Ask Billie

“Billie” Klayman,

Our Compassionate Community

As we start the New Year with reflection and introspection, I would like to start our January 2018 Voices by shining a light on a group of our community we do not talk about much.

I have had the privilege as a supervisor to work with amazing people. What I have learned so much is how a budding new therapist, whether a trainee, intern, or newly licensed, manages a physical disability in this profession. How do we in our community include this conversation? I have been graced with friends who are also therapists and disabled. Their honesty and candor continue to inspire and support me in my journey.

The courage as therapists to sit in front of another and be present and mindful while listening to their pain can be challenging in itself. A therapist with an obvious physical disability presents an added challenge for both in the room. How does the therapist manage that first session? What I’ve learned from my supervisees is that grace, transparency, and the therapeutic alliance becomes the primary directive.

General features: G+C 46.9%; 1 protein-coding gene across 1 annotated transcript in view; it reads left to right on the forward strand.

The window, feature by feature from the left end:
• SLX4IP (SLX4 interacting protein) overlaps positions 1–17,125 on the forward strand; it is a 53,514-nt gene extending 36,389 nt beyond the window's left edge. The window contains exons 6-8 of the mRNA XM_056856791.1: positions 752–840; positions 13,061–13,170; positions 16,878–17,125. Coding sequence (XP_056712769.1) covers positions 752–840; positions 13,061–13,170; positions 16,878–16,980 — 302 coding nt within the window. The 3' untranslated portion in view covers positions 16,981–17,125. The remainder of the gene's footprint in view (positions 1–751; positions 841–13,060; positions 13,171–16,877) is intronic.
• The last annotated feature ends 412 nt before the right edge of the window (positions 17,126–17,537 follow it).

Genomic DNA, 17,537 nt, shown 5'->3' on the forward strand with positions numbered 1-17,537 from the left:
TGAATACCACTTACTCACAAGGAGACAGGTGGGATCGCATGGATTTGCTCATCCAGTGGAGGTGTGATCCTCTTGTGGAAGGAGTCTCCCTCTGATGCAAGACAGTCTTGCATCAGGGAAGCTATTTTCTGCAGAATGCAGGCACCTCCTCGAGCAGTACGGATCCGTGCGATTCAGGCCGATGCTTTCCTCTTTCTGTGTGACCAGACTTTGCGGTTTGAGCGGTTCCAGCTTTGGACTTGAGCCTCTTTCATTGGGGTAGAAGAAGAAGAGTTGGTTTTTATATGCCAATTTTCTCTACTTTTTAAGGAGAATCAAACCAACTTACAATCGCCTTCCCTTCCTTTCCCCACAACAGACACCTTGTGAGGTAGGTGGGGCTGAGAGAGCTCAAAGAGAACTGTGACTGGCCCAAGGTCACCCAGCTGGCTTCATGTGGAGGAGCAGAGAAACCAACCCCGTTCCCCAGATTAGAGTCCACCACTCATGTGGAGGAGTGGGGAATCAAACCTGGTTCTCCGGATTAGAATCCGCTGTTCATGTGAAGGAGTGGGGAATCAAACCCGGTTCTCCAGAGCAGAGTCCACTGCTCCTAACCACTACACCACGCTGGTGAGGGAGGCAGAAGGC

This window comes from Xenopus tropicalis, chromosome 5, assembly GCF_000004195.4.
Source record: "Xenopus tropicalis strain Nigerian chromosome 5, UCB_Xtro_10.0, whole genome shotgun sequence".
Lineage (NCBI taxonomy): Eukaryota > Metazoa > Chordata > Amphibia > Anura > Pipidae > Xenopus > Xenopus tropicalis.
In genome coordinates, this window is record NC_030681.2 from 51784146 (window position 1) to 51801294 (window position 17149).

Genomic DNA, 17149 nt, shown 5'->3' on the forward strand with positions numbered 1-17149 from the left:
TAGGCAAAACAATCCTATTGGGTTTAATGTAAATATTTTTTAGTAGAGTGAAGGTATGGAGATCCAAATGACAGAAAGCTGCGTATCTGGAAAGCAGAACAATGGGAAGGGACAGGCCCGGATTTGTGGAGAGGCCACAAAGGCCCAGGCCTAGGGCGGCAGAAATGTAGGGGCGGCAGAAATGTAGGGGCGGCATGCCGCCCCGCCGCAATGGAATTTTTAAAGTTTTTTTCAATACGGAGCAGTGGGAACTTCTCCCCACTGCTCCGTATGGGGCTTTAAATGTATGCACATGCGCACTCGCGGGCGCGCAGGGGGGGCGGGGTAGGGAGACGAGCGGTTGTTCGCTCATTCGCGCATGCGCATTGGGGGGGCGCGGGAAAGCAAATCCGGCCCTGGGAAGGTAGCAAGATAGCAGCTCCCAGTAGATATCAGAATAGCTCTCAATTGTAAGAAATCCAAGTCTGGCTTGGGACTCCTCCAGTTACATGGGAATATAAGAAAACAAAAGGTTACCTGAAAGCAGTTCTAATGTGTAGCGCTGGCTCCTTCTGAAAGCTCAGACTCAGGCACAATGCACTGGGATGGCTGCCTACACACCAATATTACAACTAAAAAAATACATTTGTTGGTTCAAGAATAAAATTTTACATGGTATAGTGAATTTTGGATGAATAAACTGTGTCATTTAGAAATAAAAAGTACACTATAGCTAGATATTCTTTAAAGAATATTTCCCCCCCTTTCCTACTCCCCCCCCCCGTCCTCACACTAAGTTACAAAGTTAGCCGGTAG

It is so important when starting the first session that we create the therapeutic alliance. I have found when I present my true authentic self I see my patient relax. It is in that moment that I experience the patient exploring their true authentic self.

I have learned how to work with my physical limitations brought on by moderate to severe arthritis. When a patient meets me, normally they have no idea of my physical disability. When I have a flare up of symptoms, my patients will see me using a cane or a walker. Those sessions allow my patients to see me as vulnerable, and human like them. Those sessions have increased genuine attunement of my patients with me, the therapist. This is where the patient sees they are not the only one struggling and they can be compassionate. Their compassion towards me increases and then creates the space where they can be compassionate towards themselves. I encourage you to continue this conversation with your community and me.


Valerie “Billie” Klayman, M.A., LMFT, an integrative Meaning Centered Therapist, became a supervisor at Antioch University Counseling Center in 2014. Billie initiated a partnership between AUCC and the Culver City Senior Center offering pro-bono therapy and group therapy to members of CCSC. December 2016, Culver City hired Billie to help residents of the community at the Culver City Senior Center. She’s presented on Substance Abuse and Addiction. Billie can be reached at